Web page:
know the period leading up to Thanksgiving and Christmas is your busiest time
at the bakery. Do you have any new creations coming into the mix this year?
We have found that most folks are pretty traditional in their
holiday sweets, so we are keeping the majority of our menu the same. This was a
great year for muscadines, so we have put up a few gallons to make appearances
in the coming months. We are also very proud of our native fruit cake that uses
only local/regionally sourced fruits. This year it will have persimmons,
heirloom apples, plums, chestnuts, and organic Florida citrus. And Hanukkah
does fall in the same week as Thanksgiving, which means we'll offer some of our
spins on traditional Jewish baking.
is an ingredient that can get lost in the final product. Can you think of any
sweet or savory dishes that really allow buttermilk to shine?
We use it as much as we can as a featured component of a dish: In
early summer we offer a bowl of toasted cornbread with fresh berries, buttermilk,
and sorghum. We suggest you have it with our granola instead of milk. We have a
drink special that pairs it beautifully with honeysuckle and is carbonated.
We've used it to replace Mexican crema in salsas to cut the richness of
carnitas. It's a wonderful base for cold soups in summer when blended with
beets, or cucumbers, or super-ripe tomatoes. We make iced-fruit milks that
incorporate a touch of buttermilk to add complexity.
Buttermilk seems to be making a comeback in
professional kitchens. Why do you think that is?
Southern food is pretty hot these days,
and buttermilk has always been a staple. It's also easy to replace
ingredients like yogurt, sour cream, even some vinegars with buttermilk and get
a different flavor profile altogether.
What is it about
Southern food that makes it hot right now?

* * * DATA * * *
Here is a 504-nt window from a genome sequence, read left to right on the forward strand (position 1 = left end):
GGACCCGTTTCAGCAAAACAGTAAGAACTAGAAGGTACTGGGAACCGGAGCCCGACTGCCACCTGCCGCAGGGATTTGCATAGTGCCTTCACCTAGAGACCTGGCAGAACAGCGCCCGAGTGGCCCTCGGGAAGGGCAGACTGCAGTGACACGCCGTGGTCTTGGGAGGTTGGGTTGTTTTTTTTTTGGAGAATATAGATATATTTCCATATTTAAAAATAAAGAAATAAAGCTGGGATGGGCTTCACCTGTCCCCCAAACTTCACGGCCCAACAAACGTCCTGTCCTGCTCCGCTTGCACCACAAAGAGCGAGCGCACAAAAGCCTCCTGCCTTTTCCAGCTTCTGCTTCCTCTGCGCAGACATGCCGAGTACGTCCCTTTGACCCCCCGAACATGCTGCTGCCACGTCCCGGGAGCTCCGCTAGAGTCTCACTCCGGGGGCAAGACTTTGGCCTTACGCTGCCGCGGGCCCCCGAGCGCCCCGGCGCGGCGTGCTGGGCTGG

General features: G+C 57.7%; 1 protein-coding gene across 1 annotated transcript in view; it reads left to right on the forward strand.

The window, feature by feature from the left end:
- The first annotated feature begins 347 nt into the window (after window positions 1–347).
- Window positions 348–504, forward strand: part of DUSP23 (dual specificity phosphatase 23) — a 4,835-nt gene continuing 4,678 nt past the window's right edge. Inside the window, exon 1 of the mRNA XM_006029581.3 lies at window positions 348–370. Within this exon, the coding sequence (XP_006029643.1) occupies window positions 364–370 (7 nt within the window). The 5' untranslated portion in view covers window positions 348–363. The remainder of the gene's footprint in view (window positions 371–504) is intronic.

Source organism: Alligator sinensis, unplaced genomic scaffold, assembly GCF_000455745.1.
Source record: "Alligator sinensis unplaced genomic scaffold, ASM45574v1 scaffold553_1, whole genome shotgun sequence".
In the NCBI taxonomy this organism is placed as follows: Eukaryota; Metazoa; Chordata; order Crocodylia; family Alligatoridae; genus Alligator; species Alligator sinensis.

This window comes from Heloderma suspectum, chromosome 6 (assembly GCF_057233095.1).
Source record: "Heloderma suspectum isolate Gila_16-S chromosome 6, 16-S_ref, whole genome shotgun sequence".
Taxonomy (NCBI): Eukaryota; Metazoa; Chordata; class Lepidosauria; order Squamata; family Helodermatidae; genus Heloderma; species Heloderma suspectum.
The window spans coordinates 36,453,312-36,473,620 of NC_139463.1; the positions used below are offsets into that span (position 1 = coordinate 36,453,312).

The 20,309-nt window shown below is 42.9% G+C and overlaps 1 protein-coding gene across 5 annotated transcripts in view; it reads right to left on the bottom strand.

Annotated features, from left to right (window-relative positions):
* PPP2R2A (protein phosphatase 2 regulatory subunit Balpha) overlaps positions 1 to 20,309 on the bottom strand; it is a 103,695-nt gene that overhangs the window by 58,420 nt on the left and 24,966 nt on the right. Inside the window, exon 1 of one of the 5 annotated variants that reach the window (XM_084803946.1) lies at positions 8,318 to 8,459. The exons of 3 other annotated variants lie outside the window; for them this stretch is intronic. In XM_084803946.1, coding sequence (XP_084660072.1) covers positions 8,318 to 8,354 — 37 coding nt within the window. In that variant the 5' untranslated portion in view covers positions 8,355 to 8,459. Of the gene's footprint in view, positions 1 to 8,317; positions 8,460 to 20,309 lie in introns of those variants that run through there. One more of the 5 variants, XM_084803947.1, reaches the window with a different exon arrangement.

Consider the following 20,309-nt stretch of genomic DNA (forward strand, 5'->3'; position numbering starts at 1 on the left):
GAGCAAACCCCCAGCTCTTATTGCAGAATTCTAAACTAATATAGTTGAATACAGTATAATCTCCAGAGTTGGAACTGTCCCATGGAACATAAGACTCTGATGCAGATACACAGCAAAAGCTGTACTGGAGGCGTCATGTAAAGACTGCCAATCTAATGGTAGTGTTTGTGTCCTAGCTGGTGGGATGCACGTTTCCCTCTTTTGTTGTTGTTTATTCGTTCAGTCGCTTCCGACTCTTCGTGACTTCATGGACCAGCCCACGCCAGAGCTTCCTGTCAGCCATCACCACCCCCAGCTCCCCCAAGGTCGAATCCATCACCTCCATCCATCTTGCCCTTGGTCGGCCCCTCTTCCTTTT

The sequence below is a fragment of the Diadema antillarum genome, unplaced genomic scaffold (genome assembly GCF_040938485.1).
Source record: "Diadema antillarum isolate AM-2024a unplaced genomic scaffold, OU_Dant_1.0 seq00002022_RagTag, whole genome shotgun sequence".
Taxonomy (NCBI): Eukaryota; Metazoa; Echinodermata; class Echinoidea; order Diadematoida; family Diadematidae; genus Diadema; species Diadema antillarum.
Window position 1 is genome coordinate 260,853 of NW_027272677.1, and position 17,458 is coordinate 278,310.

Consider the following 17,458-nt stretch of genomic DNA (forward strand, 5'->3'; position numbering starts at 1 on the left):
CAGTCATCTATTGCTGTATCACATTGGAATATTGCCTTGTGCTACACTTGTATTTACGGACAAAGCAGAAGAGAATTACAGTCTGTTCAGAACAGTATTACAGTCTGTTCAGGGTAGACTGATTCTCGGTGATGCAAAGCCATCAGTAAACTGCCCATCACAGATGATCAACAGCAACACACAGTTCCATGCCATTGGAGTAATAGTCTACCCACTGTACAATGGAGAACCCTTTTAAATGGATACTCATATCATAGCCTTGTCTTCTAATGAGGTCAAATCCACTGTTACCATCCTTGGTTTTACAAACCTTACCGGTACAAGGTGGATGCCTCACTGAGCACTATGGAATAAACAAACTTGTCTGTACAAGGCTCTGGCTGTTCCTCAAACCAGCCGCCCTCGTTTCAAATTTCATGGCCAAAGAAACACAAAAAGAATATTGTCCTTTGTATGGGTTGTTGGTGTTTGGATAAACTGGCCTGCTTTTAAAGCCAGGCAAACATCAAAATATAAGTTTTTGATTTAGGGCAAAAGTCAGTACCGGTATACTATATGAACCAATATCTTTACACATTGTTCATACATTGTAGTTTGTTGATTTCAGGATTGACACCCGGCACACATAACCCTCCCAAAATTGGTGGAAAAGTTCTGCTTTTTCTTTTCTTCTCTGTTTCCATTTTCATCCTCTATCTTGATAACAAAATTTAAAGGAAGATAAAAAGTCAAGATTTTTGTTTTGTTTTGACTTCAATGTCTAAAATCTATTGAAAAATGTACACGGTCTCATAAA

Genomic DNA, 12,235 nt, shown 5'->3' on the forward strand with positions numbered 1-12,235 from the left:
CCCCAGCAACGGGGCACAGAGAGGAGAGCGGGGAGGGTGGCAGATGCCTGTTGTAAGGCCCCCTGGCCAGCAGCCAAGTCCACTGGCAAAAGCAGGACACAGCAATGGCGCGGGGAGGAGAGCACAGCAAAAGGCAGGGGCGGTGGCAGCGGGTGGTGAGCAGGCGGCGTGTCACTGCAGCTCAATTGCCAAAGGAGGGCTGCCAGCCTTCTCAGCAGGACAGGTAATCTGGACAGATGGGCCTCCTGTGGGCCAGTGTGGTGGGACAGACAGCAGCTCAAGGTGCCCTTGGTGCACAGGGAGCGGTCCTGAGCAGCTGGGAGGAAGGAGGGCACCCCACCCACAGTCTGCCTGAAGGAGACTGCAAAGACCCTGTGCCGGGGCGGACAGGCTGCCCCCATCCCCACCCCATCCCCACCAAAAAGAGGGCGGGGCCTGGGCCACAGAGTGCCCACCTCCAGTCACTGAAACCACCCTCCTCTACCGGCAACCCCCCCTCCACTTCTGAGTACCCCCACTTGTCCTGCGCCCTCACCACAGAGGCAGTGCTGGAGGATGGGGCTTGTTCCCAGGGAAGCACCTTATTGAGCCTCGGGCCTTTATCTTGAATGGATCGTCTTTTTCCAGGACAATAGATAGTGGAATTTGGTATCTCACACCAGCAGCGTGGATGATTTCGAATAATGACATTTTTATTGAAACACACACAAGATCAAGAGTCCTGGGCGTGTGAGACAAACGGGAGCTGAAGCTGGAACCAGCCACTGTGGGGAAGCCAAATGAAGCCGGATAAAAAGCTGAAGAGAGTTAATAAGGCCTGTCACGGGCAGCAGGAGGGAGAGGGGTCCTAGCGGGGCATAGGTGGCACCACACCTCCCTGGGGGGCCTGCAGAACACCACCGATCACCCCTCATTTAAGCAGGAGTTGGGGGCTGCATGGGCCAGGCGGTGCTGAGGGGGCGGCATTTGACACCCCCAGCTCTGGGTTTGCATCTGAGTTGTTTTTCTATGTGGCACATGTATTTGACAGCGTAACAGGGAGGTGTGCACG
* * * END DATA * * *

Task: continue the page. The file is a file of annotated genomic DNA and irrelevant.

think Southern food is hot for a few reasons. For one, I think Southern food is
very approachable. It’s food that people feel comfortable producing at home.
It’s something they have some frame of reference for, maybe not the specific
ingredients like buttermilk, or grits or collards that are more
regionally-based, but the other things like pot pies or fried chicken –everyone
has some sort of experience with them. And people don’t feel so intimidated
making those dishes for themselves. Another reason Southern food is hot has to
do with the current economy. The raw ingredients are pretty humble and generally,
not pricey. Meat is used more as a component, to add flavoring, rather than as
the star in Southern cooking. Moving
towards Southern food is also a natural extension of the farm-to-table movement,
an appreciation of agrarian-based cuisines and foodways, that’s been growing
for the last 10 years.
brought you to the Triangle region of North Carolina?
grew up mainly in the mountains of North Carolina, in Appalachia. I came here
for school and then cooked in various places around the state and really liked
this area a lot. The food in the Western part of the state is pretty different.
It’s also agrarian-based, farm-to-table, but the growing season is shorter.
There is a larger preserving tradition there because of the shorter season, and
because it’s more remote, there is not the kind of access that we have here in
the Triangle. Raleigh/Durham/Chapel Hill is a pretty liberal bubble. Even
though we are Central North Carolina, it’s hard to get a good plate of BBQ in
this town. We do benefit from having the Northeastern, West Coast transplants
and their food sensibilities, as well as their enthusiasm. We also have this class
of cooks that are coming up and settling here because it is affordable. You can
cook here and live here, a rarity for a city that has a thriving food scene.
You can’t do that so much in DC or New York or San Francisco.
you have a childhood memory or Aha! moment associated with buttermilk?
As a little girl, I used to spend weekends with my Aunt Betty at a
family cottage on Lake Erie. Every morning she would serve me a glass of
buttermilk in an amber, Depression-era honeycomb tumbler. I never questioned or
complained; it was her version of a morning constitutional.